The Tabuleiros has been celebrated for six hundred years in Portugal by honoring the harvest, giving thanks to the Goddess for Her providence and making donations to charitable organizations. The highlight of the day is a parade in which people wear huge headdresses covered with bread, flowers and doves – symbols of [Mari’s] continued sustenance, beauty and peace. These are retained by the wearer through the year to keep [Mari] close by, warding off sickness. A simpler approach for us might be to get a small rainbow refrigerator magnet or window piece that reflects this Goddess’s beauty throughout our home to keep everyone therein well and content.

Also, give a little something to someon in need today. Doing good deeds for others pleases [Mari] because it makes them healthier in spirit. She will bless you for your efforts with improved well-bing, if only that of the heart.”

(Patricia Telesco, “365 Goddess: a daily guide to the magic and inspiration of the goddess”.)

“Mari is the Basque Goddess of the Moon.  She is the supreme Goddess of the Basque pantheon.  Mari is associated with the various forces of nature including the wind, storms, and lightning. She creates storms to chastise disobedient people.  She often travels across the sky as a fireball or as a blazing crescent going from one mountain peak to another. Sometimes Her chariot is being pulled by four white horses and other times, She is seen riding a white ram.  Mari has many homes on the high mountain summits and deep within the caves below.

Mari is a shape shifter who can appear as any animal, but sometimes will assume the shape of a white cloud or a rainbow. She is often pictured as a woman of fire or as a thunderbolt.  Legends revere Her as a prophetess and oracle; She is said to rule over sorcery and divination. She upholds the law code and is known to punish anyone who is guilty of lying and stealing. She condemns pride and boasting and ensures a high level of moral conduct. Her symbol is the sickle which is still used today to ward off evil. Mari protects the travelers and provides good council to humans.

Unfortunately, with the advent of Christianity, Mari was degraded into an evil spirit.

Mari is the daughter of the Earth Goddess, Lur, and the sister of the Sun Goddess, Ekhi.  The Thunder Spirit, Maju is Her husband, and they apparently live apart for when they do get together, there are severe storms of rain, hail, thunder and lighting. Although the Inquistion ruthlessly persecuted followers of the Goddess as ‘witches’, Mari somehow escaped destruction, and She continues to live on in some parts of Northern Europe.” [3]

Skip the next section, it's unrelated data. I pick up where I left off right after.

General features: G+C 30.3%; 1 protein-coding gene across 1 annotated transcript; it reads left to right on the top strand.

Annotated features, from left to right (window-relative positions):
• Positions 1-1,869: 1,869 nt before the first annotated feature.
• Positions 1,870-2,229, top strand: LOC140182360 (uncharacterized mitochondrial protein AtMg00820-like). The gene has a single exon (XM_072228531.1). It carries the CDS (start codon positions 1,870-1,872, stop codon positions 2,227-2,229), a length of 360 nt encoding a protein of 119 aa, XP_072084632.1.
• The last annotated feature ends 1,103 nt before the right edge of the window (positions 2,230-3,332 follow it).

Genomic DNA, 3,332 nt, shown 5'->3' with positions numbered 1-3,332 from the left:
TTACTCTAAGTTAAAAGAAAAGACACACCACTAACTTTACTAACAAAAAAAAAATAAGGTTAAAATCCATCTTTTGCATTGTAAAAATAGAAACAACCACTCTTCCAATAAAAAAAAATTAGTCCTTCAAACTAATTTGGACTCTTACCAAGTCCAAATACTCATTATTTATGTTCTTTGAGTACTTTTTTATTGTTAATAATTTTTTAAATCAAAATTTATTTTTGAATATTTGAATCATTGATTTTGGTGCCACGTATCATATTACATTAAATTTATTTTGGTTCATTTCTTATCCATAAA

In another blog entry, I read, “She is friendly and helpful, protecting travelers and herds and giving good council to those who need it. Legends connect Her to the weather. The Goddess of thunder and wind, She is the personification of the earth, similar to the Greek Gaia. Mari drives a chariot of four white horses across the sky and when She appears, She is a beautiful woman adorned with rainbows.

She does not only appear as a beautiful women but also as a flaming tree, a white cloud, a rainbow, a gust of wind, a bird, a sickle made of fire, moving from one mountain peak to another. She lives underground, normally in a cave in a high mountain(Anboto). Where she and her other half Sugaar meet every Friday in the night of the Akelarre or witch-meeting, to conceive the storms that will bring fertility to the land and the people. Mari is served by a court of sorginak (witches).” [4]

“Mari is the main character of Basque mythology, having, unlike other creatures that share the same spiritual environment, a god-like nature. Mari was regarded as the protectoress of senators and the executive branch.  Mari is often witnessed as a woman dressed in red. She is also seen as woman of fire, woman-tree and as thunderbolt. Additionally She is identified with red animals (cow, ram, horse) and with the black he-goat [Akerbeltz].

Margaret Bullen has noted ‘the myth of Mari brings together male and female attributes and qualities’, and that Mari is to be regarded as ‘a model of androgyny and a metaphor for liberation in which sexual difference should cease to be the basis for inequality’.” [5]

 

 

 

Sources:

Fleurvb’s Blog, “Article 1: Isolated and earth-based mythologies“.

Gomez, Olga. Encyclopedia Mythica, “Akerbeltz“.

MXTODIS123. An Inner Journey: The Moon, Mythology, and You, “Mari, Basque Goddess of the Moon“.

Wikipedia, “Akelarre (witchcraft)“.

Wikipedia, “Mari (goddess)“.

 

 

Suggested Links:

The Apricity Forum: A European Cultural Community, “Basque Gods and Creatures“.

Arcadia93.org, “Basque Paganism“.

Burns, Phyllis Doyle. BellaOnline: The Voice of Women, “Mari, Supreme Goddess of Basque Mythology“.

Dametzdesign.com, “Mari a Basque Goddess“.

Dashu, Max. Suppressedhistories.net, “The Old Goddess (Excerpt from the SECRET HISTORY OF THE WITCHES)“.

Gimbutas, Marija and Miriam Robbins Dexter. The Living Goddesses, “The Basque Religion” (p. 172 – 175).

Spencer, Krishanna J. Witchvox Article, “Subterranean Goddess: Mari of the Basques“.

Wikipedia, “Basque Mythology“.

Williams, M.A. Annette Lyn, M.A. Karen Nelson Villanueva and Ph.D. Lucia Chiavola Birnbaum. She Is Everywhere! Vol. 2: An anthology of writings in womanist/feminist spirituality, “Mari: God the Mother of the Basque” (p. 223 – 236).